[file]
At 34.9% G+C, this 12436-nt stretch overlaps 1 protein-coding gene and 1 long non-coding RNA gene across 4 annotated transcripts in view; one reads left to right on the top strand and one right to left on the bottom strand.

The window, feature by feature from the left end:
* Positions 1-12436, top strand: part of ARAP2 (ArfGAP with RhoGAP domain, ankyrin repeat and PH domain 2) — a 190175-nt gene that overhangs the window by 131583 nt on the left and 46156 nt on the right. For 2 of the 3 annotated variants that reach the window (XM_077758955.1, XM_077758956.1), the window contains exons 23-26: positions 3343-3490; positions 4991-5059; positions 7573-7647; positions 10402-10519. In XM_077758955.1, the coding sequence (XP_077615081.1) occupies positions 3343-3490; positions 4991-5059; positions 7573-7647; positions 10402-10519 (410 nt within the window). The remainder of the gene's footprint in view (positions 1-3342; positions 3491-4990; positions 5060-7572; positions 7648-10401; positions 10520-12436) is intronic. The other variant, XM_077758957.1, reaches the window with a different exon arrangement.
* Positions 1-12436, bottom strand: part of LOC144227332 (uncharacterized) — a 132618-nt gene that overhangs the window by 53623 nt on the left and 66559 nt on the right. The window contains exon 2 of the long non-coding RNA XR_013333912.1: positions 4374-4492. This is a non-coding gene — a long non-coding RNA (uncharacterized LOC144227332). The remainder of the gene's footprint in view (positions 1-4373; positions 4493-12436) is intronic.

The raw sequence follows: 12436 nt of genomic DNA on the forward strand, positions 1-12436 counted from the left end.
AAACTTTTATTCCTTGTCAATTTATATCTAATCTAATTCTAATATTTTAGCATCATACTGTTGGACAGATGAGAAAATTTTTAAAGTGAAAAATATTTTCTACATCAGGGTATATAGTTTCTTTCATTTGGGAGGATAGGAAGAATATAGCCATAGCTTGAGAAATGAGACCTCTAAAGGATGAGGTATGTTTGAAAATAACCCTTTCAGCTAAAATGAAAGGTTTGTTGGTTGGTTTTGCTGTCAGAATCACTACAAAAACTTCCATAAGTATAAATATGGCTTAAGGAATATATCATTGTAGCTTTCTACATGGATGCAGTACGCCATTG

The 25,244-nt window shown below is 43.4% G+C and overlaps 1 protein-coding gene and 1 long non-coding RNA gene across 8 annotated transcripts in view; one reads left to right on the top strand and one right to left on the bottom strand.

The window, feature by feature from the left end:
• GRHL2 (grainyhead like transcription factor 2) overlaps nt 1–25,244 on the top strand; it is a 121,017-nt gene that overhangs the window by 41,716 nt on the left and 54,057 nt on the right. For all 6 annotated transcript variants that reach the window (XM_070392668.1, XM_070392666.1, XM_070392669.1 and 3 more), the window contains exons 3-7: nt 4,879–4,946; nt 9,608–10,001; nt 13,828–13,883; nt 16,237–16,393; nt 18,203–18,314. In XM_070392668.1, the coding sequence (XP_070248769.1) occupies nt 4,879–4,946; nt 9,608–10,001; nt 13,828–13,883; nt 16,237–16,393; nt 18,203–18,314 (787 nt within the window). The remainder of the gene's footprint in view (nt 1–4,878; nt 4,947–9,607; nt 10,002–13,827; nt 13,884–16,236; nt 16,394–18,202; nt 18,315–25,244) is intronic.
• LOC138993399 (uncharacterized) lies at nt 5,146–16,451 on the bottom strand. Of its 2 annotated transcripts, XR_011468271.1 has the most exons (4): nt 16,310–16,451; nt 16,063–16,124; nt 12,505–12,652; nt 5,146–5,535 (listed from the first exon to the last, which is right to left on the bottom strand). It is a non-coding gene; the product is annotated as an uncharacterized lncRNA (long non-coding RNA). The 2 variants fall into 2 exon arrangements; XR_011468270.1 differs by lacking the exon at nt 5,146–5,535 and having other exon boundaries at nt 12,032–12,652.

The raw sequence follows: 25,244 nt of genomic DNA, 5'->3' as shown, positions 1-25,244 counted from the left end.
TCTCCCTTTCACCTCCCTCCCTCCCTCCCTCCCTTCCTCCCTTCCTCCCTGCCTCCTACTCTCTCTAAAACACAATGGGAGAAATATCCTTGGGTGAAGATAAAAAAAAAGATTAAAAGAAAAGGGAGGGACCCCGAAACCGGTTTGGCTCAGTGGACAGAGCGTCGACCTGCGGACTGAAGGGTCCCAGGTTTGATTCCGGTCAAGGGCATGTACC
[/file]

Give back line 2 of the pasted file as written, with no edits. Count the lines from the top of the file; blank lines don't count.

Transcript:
The window, feature by feature from the left end: